Written by Editor, Graduate Prospects , October 2010
Alistair Morey, Learning Development Coordinator at the University of Surrey offers his advice to freshers on making it through first term assessments and exams.
I think the biggest change people notice is that they don’t usually get to submit drafts for feedback before their final submission of an assignment. Therefore, it’s important to carefully read any guidelines and assessment criteria to ensure that what you submit matches what you are being asked to do.
Top tip: Make sure you answer the question that’s been set. When you do get feedback, make sure you take it on board for your next assignment. Even if it’s a different topic, the general points will be relevant.
In an ideal world, you’d revise as you go along. This is asking a lot, but you should at least ensure the notes you make from lectures, classes etc make sense and will still make sense when it comes to exam time.
It’s also a good idea to do some extra research to fill in any gaps in your knowledge particularly if you aren’t sure you understood something the first time round. It’s much easier to do when the topic is fresh in your mind rather than several weeks later.
Top tip: It’s useful to type up notes and/or present them in diagrammatic form (for example mind maps).
Planning is very important, as long as it doesn’t become a way to avoid doing real work. Look at everything you need to do, and draw up a plan. It’s important that this is achievable as planning to do more than is possible in the time can add to exam stress.
You need to be realistic and honest with yourself. If you’ve got more to do than you have time for, you need to adjust what you are trying to do (for example, reduce the number of topics you’re revising). It’s also important that you know how you work; there’s no point drawing up a plan where you start at 8am each day if you don’t work well in the mornings.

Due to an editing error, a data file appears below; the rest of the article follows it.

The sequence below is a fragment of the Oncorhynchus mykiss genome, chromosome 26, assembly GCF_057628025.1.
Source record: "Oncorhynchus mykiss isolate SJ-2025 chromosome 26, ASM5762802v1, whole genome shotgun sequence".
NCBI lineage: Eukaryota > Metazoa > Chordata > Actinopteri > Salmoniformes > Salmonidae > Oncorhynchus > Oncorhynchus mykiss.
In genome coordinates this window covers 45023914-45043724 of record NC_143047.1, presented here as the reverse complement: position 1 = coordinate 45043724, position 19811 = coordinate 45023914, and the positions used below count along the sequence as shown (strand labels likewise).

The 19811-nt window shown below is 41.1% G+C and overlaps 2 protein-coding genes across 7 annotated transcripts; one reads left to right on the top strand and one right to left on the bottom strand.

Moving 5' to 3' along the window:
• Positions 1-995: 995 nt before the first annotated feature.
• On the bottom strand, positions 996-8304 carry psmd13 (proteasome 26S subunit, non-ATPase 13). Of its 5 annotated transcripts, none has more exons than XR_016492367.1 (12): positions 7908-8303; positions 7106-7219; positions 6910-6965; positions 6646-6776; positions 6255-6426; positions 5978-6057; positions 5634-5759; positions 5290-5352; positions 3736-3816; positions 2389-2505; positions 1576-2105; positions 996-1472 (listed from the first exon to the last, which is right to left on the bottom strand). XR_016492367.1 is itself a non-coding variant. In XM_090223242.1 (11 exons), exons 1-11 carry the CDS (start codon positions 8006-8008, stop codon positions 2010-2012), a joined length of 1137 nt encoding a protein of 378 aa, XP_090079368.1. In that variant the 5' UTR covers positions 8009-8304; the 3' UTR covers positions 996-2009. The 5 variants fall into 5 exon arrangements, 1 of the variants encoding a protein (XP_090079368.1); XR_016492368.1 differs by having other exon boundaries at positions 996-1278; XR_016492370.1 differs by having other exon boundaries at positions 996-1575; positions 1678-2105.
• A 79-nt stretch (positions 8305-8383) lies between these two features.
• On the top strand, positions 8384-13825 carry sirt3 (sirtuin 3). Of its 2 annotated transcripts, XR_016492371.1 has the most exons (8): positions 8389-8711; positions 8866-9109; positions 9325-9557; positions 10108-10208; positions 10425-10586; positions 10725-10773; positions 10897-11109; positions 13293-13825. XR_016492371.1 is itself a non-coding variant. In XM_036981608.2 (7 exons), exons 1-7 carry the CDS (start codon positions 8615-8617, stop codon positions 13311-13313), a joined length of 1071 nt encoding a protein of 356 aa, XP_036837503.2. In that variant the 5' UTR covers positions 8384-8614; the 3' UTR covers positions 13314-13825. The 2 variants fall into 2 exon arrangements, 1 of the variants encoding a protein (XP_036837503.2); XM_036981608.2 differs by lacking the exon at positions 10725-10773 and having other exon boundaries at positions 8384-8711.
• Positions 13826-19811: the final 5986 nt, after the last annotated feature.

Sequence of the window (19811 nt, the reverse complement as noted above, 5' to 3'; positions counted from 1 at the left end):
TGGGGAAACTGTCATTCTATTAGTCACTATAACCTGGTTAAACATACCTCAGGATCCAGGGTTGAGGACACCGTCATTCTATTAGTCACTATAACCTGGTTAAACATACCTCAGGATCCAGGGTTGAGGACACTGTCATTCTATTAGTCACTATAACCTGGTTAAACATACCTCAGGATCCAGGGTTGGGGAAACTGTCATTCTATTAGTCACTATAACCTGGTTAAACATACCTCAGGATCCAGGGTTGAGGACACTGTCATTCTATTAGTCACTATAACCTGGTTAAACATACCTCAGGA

Top tip: People can only concentrate for limited periods of time, so don’t try to study constantly for hours on end as things won’t go in. It’s useful to have real breaks where you go and do something completely different.
See what help is available in your university. Most will have members of staff who can help, whether it’s in the academic departments, university libraries or study skills centres. Studying with other people on your course can help too. Study groups can share workloads and give you a chance to check your understanding of a topic with others.
There are also sources of support for coping with anxiety associated with exams and revision, possibly in health, wellbeing or counselling centres or other pastoral services. Personal tutors, academic departments and students’ unions can usually advise on who to get in touch with and how.
Top tip: Don’t try to do it all on your own. Make use of the support available to you, both inside your department and elsewhere in the university. And talk to your friends – it’s a good way to study, and it also helps to keep you sane.
This website is best viewed in an up-to-date web browser with CSS enabled. While you will be able to view the content of this page in your current browser, you will not be able to get the full visual experience. Please consider upgrading your browser software or enabling style sheets if you are able to do so.